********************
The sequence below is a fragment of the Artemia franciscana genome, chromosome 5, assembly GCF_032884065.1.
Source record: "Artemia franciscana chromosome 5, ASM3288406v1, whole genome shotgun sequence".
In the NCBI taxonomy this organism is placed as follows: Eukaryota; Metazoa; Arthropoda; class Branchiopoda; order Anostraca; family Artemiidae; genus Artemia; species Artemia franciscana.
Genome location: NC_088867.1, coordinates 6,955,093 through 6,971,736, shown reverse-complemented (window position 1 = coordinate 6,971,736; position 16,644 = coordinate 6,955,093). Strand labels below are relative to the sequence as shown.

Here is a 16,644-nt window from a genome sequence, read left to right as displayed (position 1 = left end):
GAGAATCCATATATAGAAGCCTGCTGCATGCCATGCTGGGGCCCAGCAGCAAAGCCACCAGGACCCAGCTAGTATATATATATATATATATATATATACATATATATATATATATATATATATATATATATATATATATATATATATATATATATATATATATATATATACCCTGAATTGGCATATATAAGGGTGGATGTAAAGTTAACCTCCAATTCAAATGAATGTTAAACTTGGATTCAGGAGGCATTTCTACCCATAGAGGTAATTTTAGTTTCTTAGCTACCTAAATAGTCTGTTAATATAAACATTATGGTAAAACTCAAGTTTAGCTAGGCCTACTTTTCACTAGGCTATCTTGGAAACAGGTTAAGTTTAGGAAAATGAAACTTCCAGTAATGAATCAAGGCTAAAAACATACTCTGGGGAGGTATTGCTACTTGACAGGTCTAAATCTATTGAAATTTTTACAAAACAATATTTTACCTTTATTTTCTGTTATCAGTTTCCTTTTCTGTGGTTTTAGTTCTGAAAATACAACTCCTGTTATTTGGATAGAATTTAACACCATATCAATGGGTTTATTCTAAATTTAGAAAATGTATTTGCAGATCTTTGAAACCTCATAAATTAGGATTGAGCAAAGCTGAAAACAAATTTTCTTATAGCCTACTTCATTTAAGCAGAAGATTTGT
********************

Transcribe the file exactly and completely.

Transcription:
The sequence below is a fragment of the Artemia franciscana genome, chromosome 5, assembly GCF_032884065.1.
Source record: "Artemia franciscana chromosome 5, ASM3288406v1, whole genome shotgun sequence".
In the NCBI taxonomy this organism is placed as follows: Eukaryota; Metazoa; Arthropoda; class Branchiopoda; order Anostraca; family Artemiidae; genus Artemia; species Artemia franciscana.
Genome location: NC_088867.1, coordinates 6,955,093 through 6,971,736, shown reverse-complemented (window position 1 = coordinate 6,971,736; position 16,644 = coordinate 6,955,093). Strand labels below are relative to the sequence as shown.

Here is a 16,644-nt window from a genome sequence, read left to right as displayed (position 1 = left end):
GAGAATCCATATATAGAAGCCTGCTGCATGCCATGCTGGGGCCCAGCAGCAAAGCCACCAGGACCCAGCTAGTATATATATATATATATATATATATACATATATATATATATATATATATATATATATATATATATATATATATATATATATATATATATATATATATACCCTGAATTGGCATATATAAGGGTGGATGTAAAGTTAACCTCCAATTCAAATGAATGTTAAACTTGGATTCAGGAGGCATTTCTACCCATAGAGGTAATTTTAGTTTCTTAGCTACCTAAATAGTCTGTTAATATAAACATTATGGTAAAACTCAAGTTTAGCTAGGCCTACTTTTCACTAGGCTATCTTGGAAACAGGTTAAGTTTAGGAAAATGAAACTTCCAGTAATGAATCAAGGCTAAAAACATACTCTGGGGAGGTATTGCTACTTGACAGGTCTAAATCTATTGAAATTTTTACAAAACAATATTTTACCTTTATTTTCTGTTATCAGTTTCCTTTTCTGTGGTTTTAGTTCTGAAAATACAACTCCTGTTATTTGGATAGAATTTAACACCATATCAATGGGTTTATTCTAAATTTAGAAAATGTATTTGCAGATCTTTGAAACCTCATAAATTAGGATTGAGCAAAGCTGAAAACAAATTTTCTTATAGCCTACTTCATTTAAGCAGAAGATTTGT